“One key observation is that entanglement, a property of quantum mechanics, allows us to send a quantum state from one location to another without physically transmitting it, in a process called quantum teleportation. Here, the light from the telescopes can be “teleported” to the measurement station, thereby circumventing all transmission loss. This technique would in principle allow for arbitrary sized arrays assuming other challenges such as stabilization are dealt with.”
When used for the sake of quantum-assisted telescopes, the idea would be to create a constant stream of entangled pairs. While one of the paired particles would reside at the telescope, the other would travel to the central interferometer. When a photon arrives from a distant star, it will interact with one of this pair and be immediately teleported to the interferometer to create an image.
Using this method, images can be created with the losses encountered with normal interferometers. The idea was first suggested in 2011 by Gottesman, Jennewein, and Croke of the University of Waterloo. At the time, they and other researchers understood that the concept would need to generate an entangled pair for each incoming photon, which is on the order of trillions of pairs per second.
This was simply not possible using then-current technology; but thanks to recent developments in quantum computing and storage, it may now be possible. As Borregaard indicated:
“[W]e outline how the light can be compressed into small quantum memories that preserve the quantum information. Such quantum memories could consist of atoms that interact with the light. Techniques for transferring the quantum state of a light pulse into an atom have already been demonstrated a number of times in experiments. As a result of compression into memory, we use up significantly fewer entangled pairs compared to memoryless schemes such as the one by Gottesman et al. For example, for a star of magnitude 10 and measurement bandwidth of 10 GHz, our scheme requires ~200 kHz of entanglement rate using a 20-qubit memory instead of the 10 GHz before. Such specifications are feasible with current technology and fainter stars would result in even bigger savings with only slightly larger memories.”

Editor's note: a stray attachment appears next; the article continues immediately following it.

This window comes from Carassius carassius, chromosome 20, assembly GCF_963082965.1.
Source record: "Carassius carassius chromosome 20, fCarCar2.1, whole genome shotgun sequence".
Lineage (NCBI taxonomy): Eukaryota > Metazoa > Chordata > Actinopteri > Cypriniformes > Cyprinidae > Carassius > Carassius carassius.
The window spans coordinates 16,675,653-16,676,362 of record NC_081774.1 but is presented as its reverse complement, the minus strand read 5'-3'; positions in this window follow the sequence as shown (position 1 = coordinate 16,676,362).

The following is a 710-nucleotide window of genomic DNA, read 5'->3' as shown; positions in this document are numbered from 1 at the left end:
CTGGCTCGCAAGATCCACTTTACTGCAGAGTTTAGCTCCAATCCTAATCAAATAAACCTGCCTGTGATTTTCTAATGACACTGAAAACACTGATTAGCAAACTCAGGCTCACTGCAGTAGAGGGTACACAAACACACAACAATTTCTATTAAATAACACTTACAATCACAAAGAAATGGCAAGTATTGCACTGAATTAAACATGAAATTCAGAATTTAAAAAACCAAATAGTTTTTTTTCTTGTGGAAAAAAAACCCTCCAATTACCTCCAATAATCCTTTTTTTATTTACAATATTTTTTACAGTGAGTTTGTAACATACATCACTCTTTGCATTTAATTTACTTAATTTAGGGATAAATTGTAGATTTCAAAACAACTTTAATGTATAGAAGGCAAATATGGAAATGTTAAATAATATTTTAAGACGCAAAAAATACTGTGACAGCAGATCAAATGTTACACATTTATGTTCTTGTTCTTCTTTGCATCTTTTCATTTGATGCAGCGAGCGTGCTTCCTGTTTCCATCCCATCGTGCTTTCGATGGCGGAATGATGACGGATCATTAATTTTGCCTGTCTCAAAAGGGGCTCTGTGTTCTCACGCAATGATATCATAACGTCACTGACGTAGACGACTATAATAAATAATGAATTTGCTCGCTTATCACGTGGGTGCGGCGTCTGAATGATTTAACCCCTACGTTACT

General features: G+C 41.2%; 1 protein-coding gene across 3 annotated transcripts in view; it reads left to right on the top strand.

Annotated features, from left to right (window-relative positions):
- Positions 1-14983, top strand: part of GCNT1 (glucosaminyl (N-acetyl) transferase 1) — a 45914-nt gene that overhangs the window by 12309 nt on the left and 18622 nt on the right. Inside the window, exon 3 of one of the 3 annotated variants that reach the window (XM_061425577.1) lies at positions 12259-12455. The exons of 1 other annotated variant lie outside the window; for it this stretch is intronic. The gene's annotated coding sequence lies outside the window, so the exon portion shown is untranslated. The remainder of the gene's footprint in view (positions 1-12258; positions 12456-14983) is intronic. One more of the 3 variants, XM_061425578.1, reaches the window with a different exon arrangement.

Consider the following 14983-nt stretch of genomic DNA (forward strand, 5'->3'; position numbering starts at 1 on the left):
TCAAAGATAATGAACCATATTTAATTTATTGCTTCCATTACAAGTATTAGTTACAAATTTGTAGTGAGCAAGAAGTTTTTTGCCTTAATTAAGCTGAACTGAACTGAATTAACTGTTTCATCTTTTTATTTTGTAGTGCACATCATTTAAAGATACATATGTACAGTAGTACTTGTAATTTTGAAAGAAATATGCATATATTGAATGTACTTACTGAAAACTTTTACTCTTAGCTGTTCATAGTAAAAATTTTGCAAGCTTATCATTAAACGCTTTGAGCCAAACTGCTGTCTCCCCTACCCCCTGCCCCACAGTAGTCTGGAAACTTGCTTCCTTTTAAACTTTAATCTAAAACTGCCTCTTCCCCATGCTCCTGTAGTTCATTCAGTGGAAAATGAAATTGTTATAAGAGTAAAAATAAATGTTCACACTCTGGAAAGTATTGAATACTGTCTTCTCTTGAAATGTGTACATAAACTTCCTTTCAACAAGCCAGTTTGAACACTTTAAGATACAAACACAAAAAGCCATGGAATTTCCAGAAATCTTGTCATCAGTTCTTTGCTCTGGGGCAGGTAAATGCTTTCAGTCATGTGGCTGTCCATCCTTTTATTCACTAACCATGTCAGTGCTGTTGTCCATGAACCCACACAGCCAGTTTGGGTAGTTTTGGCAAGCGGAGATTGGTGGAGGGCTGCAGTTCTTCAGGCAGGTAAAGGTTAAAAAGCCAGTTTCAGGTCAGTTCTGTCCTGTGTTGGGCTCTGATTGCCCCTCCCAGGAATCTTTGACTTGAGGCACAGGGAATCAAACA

This method could lead to some entirely new opportunities when it comes to astronomical imaging. For one, it will dramatically increase the resolution of images, and perhaps make it possible for arrays to achieve resolutions that are equivalent to that of a 30 km mirror. In addition, it could allow astronomers to detect and study exoplanets using the direct imaging technique with resolutions down to the micro-arsecond level.
“The current record is around milli-arcseconds,” said Borregaard. “Such an increase in resolution will allow astronomers to access a number of novel astronomical frontiers ranging from determining characteristics of planetary systems to studying cepheids and interacting binaries… Of interest to astronomical telescope designers, our scheme would be well-suited for implementation in space, where stabilization is less of an issue. A space-based optical telescope on the scale of 10^4 kilometers would be very powerful, indeed.”
The team’s study, “Quantum-Assisted Telescope Arrays“, recently appeared online. In addition to Khabiboulline and Borregaard, the study was co-authored by Kristiaan De Greve (a Harvard postdoctoral fellow) and Mikhail Lukin – a Harvard Professor of Physics and the head of the Lukin Group at Harvard’s Quantum Optics Laboratory.